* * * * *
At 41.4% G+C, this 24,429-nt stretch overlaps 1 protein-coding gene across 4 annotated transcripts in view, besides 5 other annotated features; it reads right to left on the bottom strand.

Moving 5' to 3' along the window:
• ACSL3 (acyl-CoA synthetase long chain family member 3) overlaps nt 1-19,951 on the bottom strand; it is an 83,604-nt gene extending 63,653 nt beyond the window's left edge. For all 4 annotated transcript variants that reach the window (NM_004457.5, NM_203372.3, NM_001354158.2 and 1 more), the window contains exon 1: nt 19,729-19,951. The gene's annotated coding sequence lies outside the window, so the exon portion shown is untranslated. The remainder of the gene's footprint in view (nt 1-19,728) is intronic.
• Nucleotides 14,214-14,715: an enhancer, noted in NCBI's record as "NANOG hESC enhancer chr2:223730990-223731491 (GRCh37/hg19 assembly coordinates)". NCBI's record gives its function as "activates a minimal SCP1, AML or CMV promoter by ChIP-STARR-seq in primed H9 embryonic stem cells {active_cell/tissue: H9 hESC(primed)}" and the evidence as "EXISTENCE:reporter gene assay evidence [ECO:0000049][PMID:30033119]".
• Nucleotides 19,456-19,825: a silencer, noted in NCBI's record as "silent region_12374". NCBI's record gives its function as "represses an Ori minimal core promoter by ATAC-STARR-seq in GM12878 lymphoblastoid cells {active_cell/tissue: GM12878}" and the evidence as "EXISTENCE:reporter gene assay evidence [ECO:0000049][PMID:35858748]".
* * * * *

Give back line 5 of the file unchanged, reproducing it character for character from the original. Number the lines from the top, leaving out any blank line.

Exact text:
• Nucleotides 19,456-19,825: a silencer, noted in NCBI's record as "silent region_12374". NCBI's record gives its function as "represses an Ori minimal core promoter by ATAC-STARR-seq in GM12878 lymphoblastoid cells {active_cell/tissue: GM12878}" and the evidence as "EXISTENCE:reporter gene assay evidence [ECO:0000049][PMID:35858748]".